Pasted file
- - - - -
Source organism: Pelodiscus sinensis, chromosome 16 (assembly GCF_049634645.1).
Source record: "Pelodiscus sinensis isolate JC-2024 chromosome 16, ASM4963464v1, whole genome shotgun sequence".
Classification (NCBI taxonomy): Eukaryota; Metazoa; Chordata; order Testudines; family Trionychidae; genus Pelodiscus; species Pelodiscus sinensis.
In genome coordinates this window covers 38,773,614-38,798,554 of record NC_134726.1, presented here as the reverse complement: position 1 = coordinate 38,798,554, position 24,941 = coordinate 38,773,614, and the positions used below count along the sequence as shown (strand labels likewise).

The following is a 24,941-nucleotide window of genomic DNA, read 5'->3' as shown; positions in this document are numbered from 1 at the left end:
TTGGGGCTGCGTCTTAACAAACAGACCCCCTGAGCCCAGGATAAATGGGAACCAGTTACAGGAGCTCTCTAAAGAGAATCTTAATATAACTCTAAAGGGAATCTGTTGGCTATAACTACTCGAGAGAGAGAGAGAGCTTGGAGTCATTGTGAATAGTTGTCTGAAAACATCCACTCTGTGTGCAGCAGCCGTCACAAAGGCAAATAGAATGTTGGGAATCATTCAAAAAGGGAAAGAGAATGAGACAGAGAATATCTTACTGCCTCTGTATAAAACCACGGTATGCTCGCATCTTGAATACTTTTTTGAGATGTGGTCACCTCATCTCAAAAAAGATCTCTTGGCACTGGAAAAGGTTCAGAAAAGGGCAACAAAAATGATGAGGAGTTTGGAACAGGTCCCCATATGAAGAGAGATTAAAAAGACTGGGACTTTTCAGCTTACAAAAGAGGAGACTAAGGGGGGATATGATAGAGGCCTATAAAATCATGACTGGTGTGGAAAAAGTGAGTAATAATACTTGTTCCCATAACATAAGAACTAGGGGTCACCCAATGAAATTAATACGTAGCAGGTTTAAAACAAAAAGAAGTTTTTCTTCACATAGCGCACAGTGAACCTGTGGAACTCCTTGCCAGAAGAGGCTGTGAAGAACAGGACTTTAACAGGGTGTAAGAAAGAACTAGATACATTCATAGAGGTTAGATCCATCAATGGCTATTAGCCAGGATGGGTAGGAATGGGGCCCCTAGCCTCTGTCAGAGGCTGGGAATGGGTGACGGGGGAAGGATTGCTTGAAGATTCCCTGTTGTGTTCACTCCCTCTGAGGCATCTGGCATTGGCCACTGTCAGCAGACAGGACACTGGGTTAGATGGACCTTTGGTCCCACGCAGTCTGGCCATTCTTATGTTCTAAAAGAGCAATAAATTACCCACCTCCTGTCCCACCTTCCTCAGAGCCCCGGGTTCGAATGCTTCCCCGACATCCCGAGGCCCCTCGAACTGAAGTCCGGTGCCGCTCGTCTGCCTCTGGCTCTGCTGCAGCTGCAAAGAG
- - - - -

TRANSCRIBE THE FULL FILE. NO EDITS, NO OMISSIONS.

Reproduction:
Source organism: Pelodiscus sinensis, chromosome 16 (assembly GCF_049634645.1).
Source record: "Pelodiscus sinensis isolate JC-2024 chromosome 16, ASM4963464v1, whole genome shotgun sequence".
Classification (NCBI taxonomy): Eukaryota; Metazoa; Chordata; order Testudines; family Trionychidae; genus Pelodiscus; species Pelodiscus sinensis.
In genome coordinates this window covers 38,773,614-38,798,554 of record NC_134726.1, presented here as the reverse complement: position 1 = coordinate 38,798,554, position 24,941 = coordinate 38,773,614, and the positions used below count along the sequence as shown (strand labels likewise).

The following is a 24,941-nucleotide window of genomic DNA, read 5'->3' as shown; positions in this document are numbered from 1 at the left end:
TTGGGGCTGCGTCTTAACAAACAGACCCCCTGAGCCCAGGATAAATGGGAACCAGTTACAGGAGCTCTCTAAAGAGAATCTTAATATAACTCTAAAGGGAATCTGTTGGCTATAACTACTCGAGAGAGAGAGAGAGCTTGGAGTCATTGTGAATAGTTGTCTGAAAACATCCACTCTGTGTGCAGCAGCCGTCACAAAGGCAAATAGAATGTTGGGAATCATTCAAAAAGGGAAAGAGAATGAGACAGAGAATATCTTACTGCCTCTGTATAAAACCACGGTATGCTCGCATCTTGAATACTTTTTTGAGATGTGGTCACCTCATCTCAAAAAAGATCTCTTGGCACTGGAAAAGGTTCAGAAAAGGGCAACAAAAATGATGAGGAGTTTGGAACAGGTCCCCATATGAAGAGAGATTAAAAAGACTGGGACTTTTCAGCTTACAAAAGAGGAGACTAAGGGGGGATATGATAGAGGCCTATAAAATCATGACTGGTGTGGAAAAAGTGAGTAATAATACTTGTTCCCATAACATAAGAACTAGGGGTCACCCAATGAAATTAATACGTAGCAGGTTTAAAACAAAAAGAAGTTTTTCTTCACATAGCGCACAGTGAACCTGTGGAACTCCTTGCCAGAAGAGGCTGTGAAGAACAGGACTTTAACAGGGTGTAAGAAAGAACTAGATACATTCATAGAGGTTAGATCCATCAATGGCTATTAGCCAGGATGGGTAGGAATGGGGCCCCTAGCCTCTGTCAGAGGCTGGGAATGGGTGACGGGGGAAGGATTGCTTGAAGATTCCCTGTTGTGTTCACTCCCTCTGAGGCATCTGGCATTGGCCACTGTCAGCAGACAGGACACTGGGTTAGATGGACCTTTGGTCCCACGCAGTCTGGCCATTCTTATGTTCTAAAAGAGCAATAAATTACCCACCTCCTGTCCCACCTTCCTCAGAGCCCCGGGTTCGAATGCTTCCCCGACATCCCGAGGCCCCTCGAACTGAAGTCCGGTGCCGCTCGTCTGCCTCTGGCTCTGCTGCAGCTGCAAAGAG